AI4FR Virtual Militaria Items Tour 

Russian Items

 

This SKS is a Russian semi-automatic carbine, designed in 1945 by Sergei Gavrilovich Simonov. It is formally known as the Samozaryadniy Karabin sistemi Simonova(Self-loading Carbine, Simonov's system 1945), or SKS 45. It was originally planned to serve as the new standard issue weapon for the Soviet military forces, alongside Mikhail Kalashnikov's new AK-47 design and was set to replace the Mosin-Nagant series of bolt-action rifles and carbines that had been in service since 1891 and chambered for the expensive 7.62 x 54 mm round. 

As mass production of AK-47 rifles increased, the SKS carbine was soon phased out of first line service. The carbine was quickly replaced entirely by the AK-47, but remained in second-line service for decades afterwards, and remains a ceremonial arm even today. The SKS was widely exported and produced by the former Eastern Bloc nations, as well as China, where it was designated the "Type 56" (and, in modified form, the "Type 68"), East Germany as the "Karabiner S" and in North Korea as the "Type 63". It is popular today on the civilian surplus market in many countries. The SKS is chambered for the 7.62 x 39 mm round, an intermediate cartridge which went on to be used in the Kalashnikov-series weapon.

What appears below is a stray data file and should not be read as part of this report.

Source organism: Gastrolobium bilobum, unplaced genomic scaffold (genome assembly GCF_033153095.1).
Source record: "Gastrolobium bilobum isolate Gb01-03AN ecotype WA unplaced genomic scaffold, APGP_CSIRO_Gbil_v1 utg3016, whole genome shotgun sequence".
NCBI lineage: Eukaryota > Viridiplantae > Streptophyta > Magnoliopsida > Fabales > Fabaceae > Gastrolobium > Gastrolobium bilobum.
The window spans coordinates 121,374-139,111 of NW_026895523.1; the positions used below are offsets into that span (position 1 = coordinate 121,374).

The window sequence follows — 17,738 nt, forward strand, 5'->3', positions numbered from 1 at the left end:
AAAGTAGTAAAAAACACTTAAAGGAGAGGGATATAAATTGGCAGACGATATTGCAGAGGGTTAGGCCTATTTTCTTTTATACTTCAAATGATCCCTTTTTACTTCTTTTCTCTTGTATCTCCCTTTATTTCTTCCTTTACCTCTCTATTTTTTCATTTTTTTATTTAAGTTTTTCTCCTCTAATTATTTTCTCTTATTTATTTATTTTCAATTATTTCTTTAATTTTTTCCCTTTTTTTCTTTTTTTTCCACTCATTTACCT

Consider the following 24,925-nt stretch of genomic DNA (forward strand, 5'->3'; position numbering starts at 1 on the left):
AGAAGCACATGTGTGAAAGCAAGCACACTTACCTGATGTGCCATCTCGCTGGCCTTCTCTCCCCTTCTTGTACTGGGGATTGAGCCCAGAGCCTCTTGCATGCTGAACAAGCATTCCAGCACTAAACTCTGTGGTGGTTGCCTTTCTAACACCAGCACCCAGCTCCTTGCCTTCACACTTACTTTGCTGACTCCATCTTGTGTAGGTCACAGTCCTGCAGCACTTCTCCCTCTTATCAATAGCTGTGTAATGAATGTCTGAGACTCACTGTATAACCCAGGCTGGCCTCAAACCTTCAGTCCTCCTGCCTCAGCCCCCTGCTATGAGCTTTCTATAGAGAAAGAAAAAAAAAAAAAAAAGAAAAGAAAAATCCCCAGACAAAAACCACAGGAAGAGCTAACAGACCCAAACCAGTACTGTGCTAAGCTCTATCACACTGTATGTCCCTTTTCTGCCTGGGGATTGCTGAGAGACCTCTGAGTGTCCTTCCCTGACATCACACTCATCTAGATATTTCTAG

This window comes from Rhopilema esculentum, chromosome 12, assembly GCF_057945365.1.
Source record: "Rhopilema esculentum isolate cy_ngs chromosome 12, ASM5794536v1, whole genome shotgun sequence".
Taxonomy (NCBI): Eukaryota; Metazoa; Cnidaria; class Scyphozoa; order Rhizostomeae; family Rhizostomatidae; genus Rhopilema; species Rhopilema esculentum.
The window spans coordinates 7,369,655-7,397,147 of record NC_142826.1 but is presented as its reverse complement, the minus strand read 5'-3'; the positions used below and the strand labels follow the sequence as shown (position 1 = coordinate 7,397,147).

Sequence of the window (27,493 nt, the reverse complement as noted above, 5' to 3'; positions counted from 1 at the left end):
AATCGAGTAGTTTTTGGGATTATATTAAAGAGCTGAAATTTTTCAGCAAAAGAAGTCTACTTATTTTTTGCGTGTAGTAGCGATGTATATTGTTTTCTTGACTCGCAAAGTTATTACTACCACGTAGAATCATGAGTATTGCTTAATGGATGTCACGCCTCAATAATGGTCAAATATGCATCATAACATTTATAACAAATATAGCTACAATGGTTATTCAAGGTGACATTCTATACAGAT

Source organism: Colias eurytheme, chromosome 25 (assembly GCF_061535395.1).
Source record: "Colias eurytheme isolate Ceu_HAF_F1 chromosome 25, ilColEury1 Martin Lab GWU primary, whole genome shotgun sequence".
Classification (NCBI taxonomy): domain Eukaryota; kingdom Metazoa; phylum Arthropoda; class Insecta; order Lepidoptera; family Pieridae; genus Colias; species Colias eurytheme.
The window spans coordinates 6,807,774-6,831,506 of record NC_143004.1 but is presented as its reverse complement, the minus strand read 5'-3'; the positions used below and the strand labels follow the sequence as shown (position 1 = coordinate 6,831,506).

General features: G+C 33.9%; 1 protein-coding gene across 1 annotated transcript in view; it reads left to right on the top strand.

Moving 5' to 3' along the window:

From the photograph on the right we can tell that this SKS was manufactured in 1951 at the Tula arsenal. If one looks closely, under the Tula arsenal marking(Star) a box with a diagonal line through it can be seen. This indicates that this SKS has been arsenal refurbished some time in its history.  

The photograph on the left is a view of the side of this SKS. Here we can see the bolt with the round handle on it as well as the trigger and magazine assembly. The picture on the right shows us a view of the barrel. Above it is the gas chamber that is needed to cycle the bolt. Below the barrel we can see the fold out bayonet in the closed position.

  

  

The picture on the left is a view of the rear of the stock. Here we can see the rifle talking to us again. We can see the Tula manufacturers mark as well as where the old serial numbers have been stamped out and a new set applied. This tells us that this stock has also been arsenal refurbished like the barrel and receiver and that at one time the stock was actually on a different SKS.

The picture on the right is of the buttplate. The large round hole in the center is for a cleaning kit. The latch is spring loaded to keep it shut. To remove the cleaning kit , all one needs to do is to simply push in on the round cover. During the Viet-Nam war, this cleaning kit compartment was used as a booby trap and filled with explosives.

  

Resource:

The SKS Carbine by Steve Kehaya and Joe Poyer

The Mosin Nagant rifle by Terence W. Lapin

The standard directory of proof marks by Gerhard Wirnsberger

Official guide to gunmarks by Robert Balderson  

Handbook of military rifle marks 1866-1950 by Richard Hoffman & Noel Schott  

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